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Sagitta

Sagitta
AbbreviationSge
GenitiveSagittae
Meaning in EnglishArrow
Right ascension19h 50m
Declination+18.66
Visible to latitudeBetween 90 and -70
Best visibleSeptember
Area
- Total
Ranked 86th
80 sq. deg.
Number of stars with
apparent magnitude < 3
none
Brightest star
- Apparent magnitude
Gamma Sge
3.47
Meteor showers
  • none
Bordering constellations

'\Sagitta', the Arrow, is the third-smallest of all constellations (only Equuleus and Crux are smaller). Ptolemy included it in his list of 48 constellations. At that time, however, it was even smaller, spanning only about 4 sq. deg. It's also on the list of 88 constellations now acknowledged by the IAU.
Being located not very far to the north of the equator, this constellation can be seen from everywhere except for the southernmost part of the world.
Sagitta is surrounded by the following constellations (beginning at the north and then continuing clockwise): the little fox Vulpecula, the mythological hero Hercules, the Eagle Aquila and the Dolphin Delphinus.

Table of contents
1 Notable features
2 Notable deep sky objects
3 History
4 Mythology

Notable features

Here are some of Sagitta's brighter stars:

Notable deep sky objects

History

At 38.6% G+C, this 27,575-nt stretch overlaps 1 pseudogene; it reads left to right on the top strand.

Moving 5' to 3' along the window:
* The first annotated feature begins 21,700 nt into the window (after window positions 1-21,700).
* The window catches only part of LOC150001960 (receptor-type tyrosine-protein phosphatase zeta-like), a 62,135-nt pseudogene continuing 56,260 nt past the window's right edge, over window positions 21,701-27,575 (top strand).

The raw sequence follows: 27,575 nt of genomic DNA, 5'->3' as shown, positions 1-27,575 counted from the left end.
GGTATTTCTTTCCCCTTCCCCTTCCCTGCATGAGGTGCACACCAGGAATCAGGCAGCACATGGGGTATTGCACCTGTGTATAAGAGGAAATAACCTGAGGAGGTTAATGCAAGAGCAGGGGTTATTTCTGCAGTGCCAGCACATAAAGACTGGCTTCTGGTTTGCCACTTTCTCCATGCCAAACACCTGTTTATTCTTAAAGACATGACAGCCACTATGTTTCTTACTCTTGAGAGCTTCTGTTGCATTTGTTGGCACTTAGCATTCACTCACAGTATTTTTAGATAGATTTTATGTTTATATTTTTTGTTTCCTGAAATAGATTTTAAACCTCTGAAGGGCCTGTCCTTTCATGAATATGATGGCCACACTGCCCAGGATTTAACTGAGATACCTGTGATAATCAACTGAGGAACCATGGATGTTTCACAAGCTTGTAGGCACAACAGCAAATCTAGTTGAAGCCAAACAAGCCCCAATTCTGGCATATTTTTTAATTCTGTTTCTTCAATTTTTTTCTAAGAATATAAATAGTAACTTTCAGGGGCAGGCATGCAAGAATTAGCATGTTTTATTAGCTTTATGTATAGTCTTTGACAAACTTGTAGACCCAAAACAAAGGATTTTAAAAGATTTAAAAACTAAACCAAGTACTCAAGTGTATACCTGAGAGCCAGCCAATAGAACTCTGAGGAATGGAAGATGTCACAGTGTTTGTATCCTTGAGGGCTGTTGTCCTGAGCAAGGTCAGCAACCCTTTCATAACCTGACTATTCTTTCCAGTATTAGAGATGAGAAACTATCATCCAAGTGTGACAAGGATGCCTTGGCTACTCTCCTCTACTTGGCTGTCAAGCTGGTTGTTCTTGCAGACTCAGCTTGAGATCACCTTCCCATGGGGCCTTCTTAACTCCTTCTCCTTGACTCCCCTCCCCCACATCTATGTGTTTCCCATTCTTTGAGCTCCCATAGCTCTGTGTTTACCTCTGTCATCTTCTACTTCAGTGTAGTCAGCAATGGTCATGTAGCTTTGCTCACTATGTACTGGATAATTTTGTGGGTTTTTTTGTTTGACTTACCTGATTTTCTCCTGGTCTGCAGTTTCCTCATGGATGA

In the past Sham designated the whole constellation instead of only α Sge. This constellation is one of those cases where Johann Bayer failed to name the stars in the correct order, in this case even degrading the brightest star to mere γ-status. Another example for such misjudgement is the constellation Orion.

Mythology

Although Sagitta doesn't contain any bright stars, many cultures have seen an arrow in it, among them the Persians, Hebrews, Greeks and Romans. So there are various stories trying to explain the meaning of Sagitta. The two most important ones both take into account the neighbouring constellations Hercules (to the west) and Aquila (to the east).

According to the first one the Titan Prometheus stole the fire from the Gods and brought it to the mortals, thereby irritating Zeus so much that he was chained to a rock in the Caucasus where an eagle (represented by Aquila) ate his liver; as Prometheus was immortal his liver grew back each day, and the eagle would return and eat it again... Heracles (identical to the Roman Hercules) saved him from this never ending punishment during his Eleventh Labour by killing the bird with an arrow shot and then setting him free.

Another story relates how Heracles killed the Stymphalian Birds that terrorized Arcadia. The Stymphalian Birds themselves were identified with the constellations Aquila, Cygnus and Lyra.

Sagitta was further interpreted by some as Cupid's Arrow and as an arrow shot by Sagittarius at Scorpius.

See also Heracles